The Canadian tragedy.
Thalidomide was synthesized in West Germany in 19541 by Chemie Grünenthal. It was marketed (available to patients) from October 1, 1957 (West Germany) into the early 1960’s. Thalidomide was present in at least 46 countries under many different brand names. (See The many faces of Thalidomide for a partial list of those names.)
Thalidomide became available in “sample tablet form” in Canada in late 1959. It was licensed for prescription use on April 1, 1961. Although thalidomide was withdrawn from the West German and United Kingdom markets by December 2, 1961, it remained legally available in Canada until March 2, 1962, a full three months later. Incredulously thalidomide was still available in some Canadian pharmacies until mid-May 1962.
Thalidomide, was hailed as a “wonder drug” that provided a “safe, sound sleep”.
Thalidomide was a sedative that was found to be effective when given to pregnant women to combat many of the symptoms associated with morning sickness. It was not realized that thalidomide molecules could cross the placental wall affecting the foetus until it was too late.
Thalidomide was a catastrophic drug with tragic side effects. Not only did a percentage of the population experience the effects of peripheral neuritis, a devastating and sometimes irreversible side effect, but thalidomide became notorious as the killer and disabler of thousands of babies.
When thalidomide was taken during pregnancy (particularly during a specific window of time in the first trimester), it caused startling birth malformations, and death to babies. Any part of the foetus that was in development at the time of ingestion could be affected.
For those babies who survived, birth defects included: deafness, blindness, disfigurement, cleft palate, many other internal disabilities, and of course the disabilities most associated with thalidomide: phocomelia (see FAQ).
The numbers vary from source to source as no proper census was ever taken, but it has been claimed that there were between ten and twenty thousand babies born disabled as a consequence of the drug thalidomide. There are approximately 5,000 survivors alive today, around the world. Never counted and never to be known, are the numbers of babies miscarried, or stillborn, let alone the number of family members and parents who have suffered over the years.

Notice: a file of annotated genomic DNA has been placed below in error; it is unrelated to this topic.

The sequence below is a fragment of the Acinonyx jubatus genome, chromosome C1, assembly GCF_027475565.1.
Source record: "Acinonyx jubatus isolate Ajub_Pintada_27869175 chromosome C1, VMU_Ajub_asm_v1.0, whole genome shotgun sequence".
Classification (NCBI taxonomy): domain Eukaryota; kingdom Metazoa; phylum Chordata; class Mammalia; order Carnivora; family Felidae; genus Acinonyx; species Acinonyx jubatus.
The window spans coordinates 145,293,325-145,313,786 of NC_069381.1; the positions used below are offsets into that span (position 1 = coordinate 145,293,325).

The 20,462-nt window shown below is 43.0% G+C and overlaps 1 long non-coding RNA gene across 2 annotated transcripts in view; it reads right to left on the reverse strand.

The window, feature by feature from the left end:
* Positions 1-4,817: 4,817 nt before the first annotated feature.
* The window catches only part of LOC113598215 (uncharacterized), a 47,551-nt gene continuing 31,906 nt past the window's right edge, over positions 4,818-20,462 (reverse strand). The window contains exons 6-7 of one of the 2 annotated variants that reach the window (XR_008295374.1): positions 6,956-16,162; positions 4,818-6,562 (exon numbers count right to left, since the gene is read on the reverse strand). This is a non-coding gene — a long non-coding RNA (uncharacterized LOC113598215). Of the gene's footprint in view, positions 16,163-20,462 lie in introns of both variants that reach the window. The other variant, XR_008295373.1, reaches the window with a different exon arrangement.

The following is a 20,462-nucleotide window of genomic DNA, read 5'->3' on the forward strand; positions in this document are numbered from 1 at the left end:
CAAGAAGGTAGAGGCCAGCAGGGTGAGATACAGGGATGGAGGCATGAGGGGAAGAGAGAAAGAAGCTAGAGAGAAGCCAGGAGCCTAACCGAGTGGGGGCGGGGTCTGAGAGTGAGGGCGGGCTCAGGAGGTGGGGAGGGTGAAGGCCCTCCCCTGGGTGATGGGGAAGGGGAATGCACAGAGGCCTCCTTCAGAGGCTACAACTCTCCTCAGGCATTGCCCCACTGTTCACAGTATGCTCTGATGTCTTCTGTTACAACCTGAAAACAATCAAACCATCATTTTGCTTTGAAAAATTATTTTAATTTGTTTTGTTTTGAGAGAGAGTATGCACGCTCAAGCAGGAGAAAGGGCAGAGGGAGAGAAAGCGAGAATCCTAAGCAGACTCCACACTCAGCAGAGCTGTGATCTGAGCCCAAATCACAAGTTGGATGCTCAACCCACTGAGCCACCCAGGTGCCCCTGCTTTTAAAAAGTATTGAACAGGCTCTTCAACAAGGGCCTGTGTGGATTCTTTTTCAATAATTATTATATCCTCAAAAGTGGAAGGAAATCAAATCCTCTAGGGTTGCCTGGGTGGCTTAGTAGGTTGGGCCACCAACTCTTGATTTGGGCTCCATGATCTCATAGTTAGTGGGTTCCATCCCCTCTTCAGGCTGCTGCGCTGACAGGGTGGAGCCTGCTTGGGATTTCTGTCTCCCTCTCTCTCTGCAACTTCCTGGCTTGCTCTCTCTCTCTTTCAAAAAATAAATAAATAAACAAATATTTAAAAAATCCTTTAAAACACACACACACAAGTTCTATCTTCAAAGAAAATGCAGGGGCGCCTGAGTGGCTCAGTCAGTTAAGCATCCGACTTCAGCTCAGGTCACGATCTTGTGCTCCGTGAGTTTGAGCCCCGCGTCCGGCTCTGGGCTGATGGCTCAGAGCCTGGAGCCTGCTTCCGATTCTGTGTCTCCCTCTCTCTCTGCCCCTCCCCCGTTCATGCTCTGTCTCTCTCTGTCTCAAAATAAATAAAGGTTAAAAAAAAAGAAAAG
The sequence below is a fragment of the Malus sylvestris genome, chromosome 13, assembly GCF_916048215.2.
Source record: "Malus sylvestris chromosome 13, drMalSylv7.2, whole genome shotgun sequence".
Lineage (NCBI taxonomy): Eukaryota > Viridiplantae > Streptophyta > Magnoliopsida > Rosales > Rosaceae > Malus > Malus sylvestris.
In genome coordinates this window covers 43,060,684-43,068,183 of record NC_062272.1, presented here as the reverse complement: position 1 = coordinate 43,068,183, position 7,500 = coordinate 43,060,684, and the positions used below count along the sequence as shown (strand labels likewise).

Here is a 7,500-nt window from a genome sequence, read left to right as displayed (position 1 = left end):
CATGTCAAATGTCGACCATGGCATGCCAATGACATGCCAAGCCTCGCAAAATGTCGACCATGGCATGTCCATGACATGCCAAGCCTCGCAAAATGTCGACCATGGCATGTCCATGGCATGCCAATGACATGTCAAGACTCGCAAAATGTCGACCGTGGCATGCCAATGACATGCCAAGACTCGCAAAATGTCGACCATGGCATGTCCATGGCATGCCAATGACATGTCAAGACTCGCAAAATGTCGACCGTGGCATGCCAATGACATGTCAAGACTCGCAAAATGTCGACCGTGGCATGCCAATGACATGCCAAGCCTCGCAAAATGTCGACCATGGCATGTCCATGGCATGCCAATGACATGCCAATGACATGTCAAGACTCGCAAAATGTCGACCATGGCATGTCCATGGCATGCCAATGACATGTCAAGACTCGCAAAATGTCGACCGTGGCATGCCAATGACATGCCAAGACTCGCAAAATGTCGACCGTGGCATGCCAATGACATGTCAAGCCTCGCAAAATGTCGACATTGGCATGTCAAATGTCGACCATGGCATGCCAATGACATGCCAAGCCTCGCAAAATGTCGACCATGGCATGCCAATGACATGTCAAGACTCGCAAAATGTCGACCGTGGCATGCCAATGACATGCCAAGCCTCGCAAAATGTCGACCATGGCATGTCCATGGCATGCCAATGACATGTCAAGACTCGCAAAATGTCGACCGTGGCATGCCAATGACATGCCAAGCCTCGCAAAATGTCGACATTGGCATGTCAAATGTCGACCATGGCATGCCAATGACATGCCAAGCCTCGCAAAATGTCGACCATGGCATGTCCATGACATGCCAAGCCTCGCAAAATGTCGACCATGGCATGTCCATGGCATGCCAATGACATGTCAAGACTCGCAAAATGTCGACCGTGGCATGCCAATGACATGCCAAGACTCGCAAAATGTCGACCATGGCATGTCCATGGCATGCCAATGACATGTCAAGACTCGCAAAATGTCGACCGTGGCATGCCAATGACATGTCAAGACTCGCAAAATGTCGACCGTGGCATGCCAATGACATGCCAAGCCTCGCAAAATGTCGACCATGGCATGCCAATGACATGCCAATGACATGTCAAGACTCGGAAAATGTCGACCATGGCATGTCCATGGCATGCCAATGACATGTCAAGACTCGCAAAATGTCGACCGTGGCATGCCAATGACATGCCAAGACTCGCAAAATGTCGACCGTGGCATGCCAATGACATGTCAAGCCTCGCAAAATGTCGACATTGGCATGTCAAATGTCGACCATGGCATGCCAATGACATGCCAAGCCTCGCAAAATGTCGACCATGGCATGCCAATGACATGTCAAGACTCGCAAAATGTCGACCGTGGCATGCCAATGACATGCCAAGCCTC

Around the world, in the late 1960’s and into the early 1970’s, the victims of the drug thalidomide and their families entered into class action legal suits, or threatened actions, against the various drug companies who manufactured and/or distributed the drug, and they were eventually awarded settlements. In most countries, these settlements included monthly or annual payments based on the level of disability of the individual.
In Canada, the story was quite different. Canadian victims of the drug were forced to go it alone, family by family. No case ever reached a trial verdict. Rather, families were forced to settle out-of-court with gag orders imposed on them not to discuss the amounts of their settlements. This resulted in wide disparity in the compensation amounts, with settlements for individuals with the same levels of disability varying by hundreds of thousands of dollars.
In 1987, the War Amputations of Canada established The Thalidomide Task Force to seek compensation for Canadian-born thalidomide victims from the government of Canada. As Canada had allowed the drug onto the Canadian market when many warnings were already available about side effects associated with thalidomide, and as Canada left the drug on the market a full three months after the majority of the world had withdrawn the drug, it was felt and argued that the government of Canada had a moral responsibility to ensure that thalidomide victims were properly compensated.
In 1991, the Ministry of National Health and Welfare (now Health Canada), through an “Extraordinary Assistance Plan” awarded small compassionate lump-sum financial assistance grants to Canadian-born thalidomiders. These payments were quickly used by individuals to cover some of the extraordinary costs of their disabilities, and for most victims, these monies are long gone.
Thalidomiders are now in their early fifties and they are experiencing physical deterioration due to stress placed on their different body structures, further limiting their abilities, often resulting in new disabilities (see degeneration) , and therefore compounding the tragedy. The needs and problems of this unique population are many and overwhelming.